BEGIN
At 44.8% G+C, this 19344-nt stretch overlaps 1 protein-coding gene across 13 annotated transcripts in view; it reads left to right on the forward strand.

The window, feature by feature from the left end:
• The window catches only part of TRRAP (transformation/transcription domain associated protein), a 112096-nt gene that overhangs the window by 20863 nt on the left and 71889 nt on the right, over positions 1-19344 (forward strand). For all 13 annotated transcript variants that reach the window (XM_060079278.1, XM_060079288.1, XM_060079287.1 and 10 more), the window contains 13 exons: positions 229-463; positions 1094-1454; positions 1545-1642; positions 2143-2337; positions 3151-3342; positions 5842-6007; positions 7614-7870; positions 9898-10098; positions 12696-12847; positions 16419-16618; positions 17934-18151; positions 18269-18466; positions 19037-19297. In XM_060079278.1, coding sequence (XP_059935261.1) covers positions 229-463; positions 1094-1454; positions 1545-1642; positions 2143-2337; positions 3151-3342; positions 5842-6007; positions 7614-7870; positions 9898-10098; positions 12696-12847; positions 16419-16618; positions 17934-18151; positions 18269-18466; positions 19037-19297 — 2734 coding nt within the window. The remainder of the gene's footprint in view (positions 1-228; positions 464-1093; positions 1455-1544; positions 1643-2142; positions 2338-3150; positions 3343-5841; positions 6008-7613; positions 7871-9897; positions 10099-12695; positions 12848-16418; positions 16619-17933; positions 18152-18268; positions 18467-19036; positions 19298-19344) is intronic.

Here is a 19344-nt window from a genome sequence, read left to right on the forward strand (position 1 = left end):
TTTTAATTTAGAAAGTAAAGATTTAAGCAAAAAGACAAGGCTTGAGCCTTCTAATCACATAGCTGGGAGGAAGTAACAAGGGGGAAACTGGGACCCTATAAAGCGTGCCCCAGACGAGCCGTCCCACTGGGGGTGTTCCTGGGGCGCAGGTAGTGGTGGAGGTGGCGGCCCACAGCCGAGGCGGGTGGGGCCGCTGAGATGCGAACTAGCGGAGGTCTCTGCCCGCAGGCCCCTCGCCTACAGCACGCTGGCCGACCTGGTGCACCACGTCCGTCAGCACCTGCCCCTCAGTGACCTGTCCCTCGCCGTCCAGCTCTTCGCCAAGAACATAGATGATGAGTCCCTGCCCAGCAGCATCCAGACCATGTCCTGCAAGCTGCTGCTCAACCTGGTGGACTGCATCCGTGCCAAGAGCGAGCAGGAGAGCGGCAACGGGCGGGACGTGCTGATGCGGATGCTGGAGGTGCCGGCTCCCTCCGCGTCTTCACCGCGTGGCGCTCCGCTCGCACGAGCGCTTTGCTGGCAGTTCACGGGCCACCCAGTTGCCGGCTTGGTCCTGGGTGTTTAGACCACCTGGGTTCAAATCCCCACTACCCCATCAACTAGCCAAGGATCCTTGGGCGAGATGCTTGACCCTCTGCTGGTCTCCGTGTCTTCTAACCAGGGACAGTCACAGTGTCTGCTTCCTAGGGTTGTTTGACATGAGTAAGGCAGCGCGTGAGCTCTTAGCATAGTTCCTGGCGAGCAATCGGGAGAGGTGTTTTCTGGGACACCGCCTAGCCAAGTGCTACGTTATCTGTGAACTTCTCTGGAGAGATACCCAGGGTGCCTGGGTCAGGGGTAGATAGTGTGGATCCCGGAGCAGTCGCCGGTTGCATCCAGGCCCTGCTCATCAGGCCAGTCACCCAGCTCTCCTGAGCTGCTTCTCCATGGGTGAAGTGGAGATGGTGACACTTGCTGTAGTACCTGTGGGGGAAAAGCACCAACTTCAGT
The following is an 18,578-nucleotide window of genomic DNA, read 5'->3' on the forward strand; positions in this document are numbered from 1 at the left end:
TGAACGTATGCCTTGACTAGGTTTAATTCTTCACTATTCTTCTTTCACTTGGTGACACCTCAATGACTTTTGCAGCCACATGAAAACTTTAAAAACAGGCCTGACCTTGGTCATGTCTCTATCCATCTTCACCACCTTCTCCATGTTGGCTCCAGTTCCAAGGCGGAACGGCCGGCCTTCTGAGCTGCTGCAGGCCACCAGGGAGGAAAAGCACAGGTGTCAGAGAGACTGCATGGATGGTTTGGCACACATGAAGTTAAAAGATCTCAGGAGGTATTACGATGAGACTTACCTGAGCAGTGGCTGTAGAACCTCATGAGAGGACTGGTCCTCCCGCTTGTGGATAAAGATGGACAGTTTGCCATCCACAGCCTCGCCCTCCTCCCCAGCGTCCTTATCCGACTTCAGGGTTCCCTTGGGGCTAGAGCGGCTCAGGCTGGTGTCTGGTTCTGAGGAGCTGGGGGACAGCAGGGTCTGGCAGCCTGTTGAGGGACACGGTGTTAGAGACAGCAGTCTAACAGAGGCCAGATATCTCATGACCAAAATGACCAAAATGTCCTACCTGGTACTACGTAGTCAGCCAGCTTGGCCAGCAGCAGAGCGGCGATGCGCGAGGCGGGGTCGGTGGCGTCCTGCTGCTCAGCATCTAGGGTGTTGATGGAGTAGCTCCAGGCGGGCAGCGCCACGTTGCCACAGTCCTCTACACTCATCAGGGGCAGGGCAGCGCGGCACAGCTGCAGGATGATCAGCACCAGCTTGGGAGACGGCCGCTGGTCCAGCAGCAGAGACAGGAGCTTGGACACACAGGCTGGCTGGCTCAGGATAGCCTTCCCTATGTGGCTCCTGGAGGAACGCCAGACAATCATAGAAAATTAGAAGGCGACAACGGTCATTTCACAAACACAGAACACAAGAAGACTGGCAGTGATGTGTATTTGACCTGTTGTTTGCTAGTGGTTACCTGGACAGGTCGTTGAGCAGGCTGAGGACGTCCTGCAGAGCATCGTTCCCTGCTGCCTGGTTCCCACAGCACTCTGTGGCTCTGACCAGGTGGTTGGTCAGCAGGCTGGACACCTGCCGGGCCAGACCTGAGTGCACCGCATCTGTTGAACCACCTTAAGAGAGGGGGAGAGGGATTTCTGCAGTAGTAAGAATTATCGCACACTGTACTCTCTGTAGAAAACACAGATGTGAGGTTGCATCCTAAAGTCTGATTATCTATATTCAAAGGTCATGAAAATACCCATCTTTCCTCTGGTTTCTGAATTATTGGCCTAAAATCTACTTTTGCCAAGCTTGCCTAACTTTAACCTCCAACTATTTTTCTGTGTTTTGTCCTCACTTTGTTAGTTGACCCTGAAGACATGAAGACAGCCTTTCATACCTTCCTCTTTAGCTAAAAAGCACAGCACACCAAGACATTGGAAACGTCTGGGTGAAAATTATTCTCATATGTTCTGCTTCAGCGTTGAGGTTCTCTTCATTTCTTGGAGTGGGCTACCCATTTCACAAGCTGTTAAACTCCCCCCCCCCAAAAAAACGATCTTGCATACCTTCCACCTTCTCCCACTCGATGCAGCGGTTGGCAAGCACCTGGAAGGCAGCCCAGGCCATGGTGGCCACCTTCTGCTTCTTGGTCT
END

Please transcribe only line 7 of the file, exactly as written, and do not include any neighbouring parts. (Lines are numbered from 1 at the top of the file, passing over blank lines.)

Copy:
TGAACGTATGCCTTGACTAGGTTTAATTCTTCACTATTCTTCTTTCACTTGGTGACACCTCAATGACTTTTGCAGCCACATGAAAACTTTAAAAACAGGCCTGACCTTGGTCATGTCTCTATCCATCTTCACCACCTTCTCCATGTTGGCTCCAGTTCCAAGGCGGAACGGCCGGCCTTCTGAGCTGCTGCAGGCCACCAGGGAGGAAAAGCACAGGTGTCAGAGAGACTGCATGGATGGTTTGGCACACATGAAGTTAAAAGATCTCAGGAGGTATTACGATGAGACTTACCTGAGCAGTGGCTGTAGAACCTCATGAGAGGACTGGTCCTCCCGCTTGTGGATAAAGATGGACAGTTTGCCATCCACAGCCTCGCCCTCCTCCCCAGCGTCCTTATCCGACTTCAGGGTTCCCTTGGGGCTAGAGCGGCTCAGGCTGGTGTCTGGTTCTGAGGAGCTGGGGGACAGCAGGGTCTGGCAGCCTGTTGAGGGACACGGTGTTAGAGACAGCAGTCTAACAGAGGCCAGATATCTCATGACCAAAATGACCAAAATGTCCTACCTGGTACTACGTAGTCAGCCAGCTTGGCCAGCAGCAGAGCGGCGATGCGCGAGGCGGGGTCGGTGGCGTCCTGCTGCTCAGCATCTAGGGTGTTGATGGAGTAGCTCCAGGCGGGCAGCGCCACGTTGCCACAGTCCTCTACACTCATCAGGGGCAGGGCAGCGCGGCACAGCTGCAGGATGATCAGCACCAGCTTGGGAGACGGCCGCTGGTCCAGCAGCAGAGACAGGAGCTTGGACACACAGGCTGGCTGGCTCAGGATAGCCTTCCCTATGTGGCTCCTGGAGGAACGCCAGACAATCATAGAAAATTAGAAGGCGACAACGGTCATTTCACAAACACAGAACACAAGAAGACTGGCAGTGATGTGTATTTGACCTGTTGTTTGCTAGTGGTTACCTGGACAGGTCGTTGAGCAGGCTGAGGACGTCCTGCAGAGCATCGTTCCCTGCTGCCTGGTTCCCACAGCACTCTGTGGCTCTGACCAGGTGGTTGGTCAGCAGGCTGGACACCTGCCGGGCCAGACCTGAGTGCACCGCATCTGTTGAACCACCTTAAGAGAGGGGGAGAGGGATTTCTGCAGTAGTAAGAATTATCGCACACTGTACTCTCTGTAGAAAACACAGATGTGAGGTTGCATCCTAAAGTCTGATTATCTATATTCAAAGGTCATGAAAATACCCATCTTTCCTCTGGTTTCTGAATTATTGGCCTAAAATCTACTTTTGCCAAGCTTGCCTAACTTTAACCTCCAACTATTTTTCTGTGTTTTGTCCTCACTTTGTTAGTTGACCCTGAAGACATGAAGACAGCCTTTCATACCTTCCTCTTTAGCTAAAAAGCACAGCACACCAAGACATTGGAAACGTCTGGGTGAAAATTATTCTCATATGTTCTGCTTCAGCGTTGAGGTTCTCTTCATTTCTTGGAGTGGGCTACCCATTTCACAAGCTGTTAAACTCCCCCCCCCCAAAAAAACGATCTTGCATACCTTCCACCTTCTCCCACTCGATGCAGCGGTTGGCAAGCACCTGGAAGGCAGCCCAGGCCATGGTGGCCACCTTCTGCTTCTTGGTCT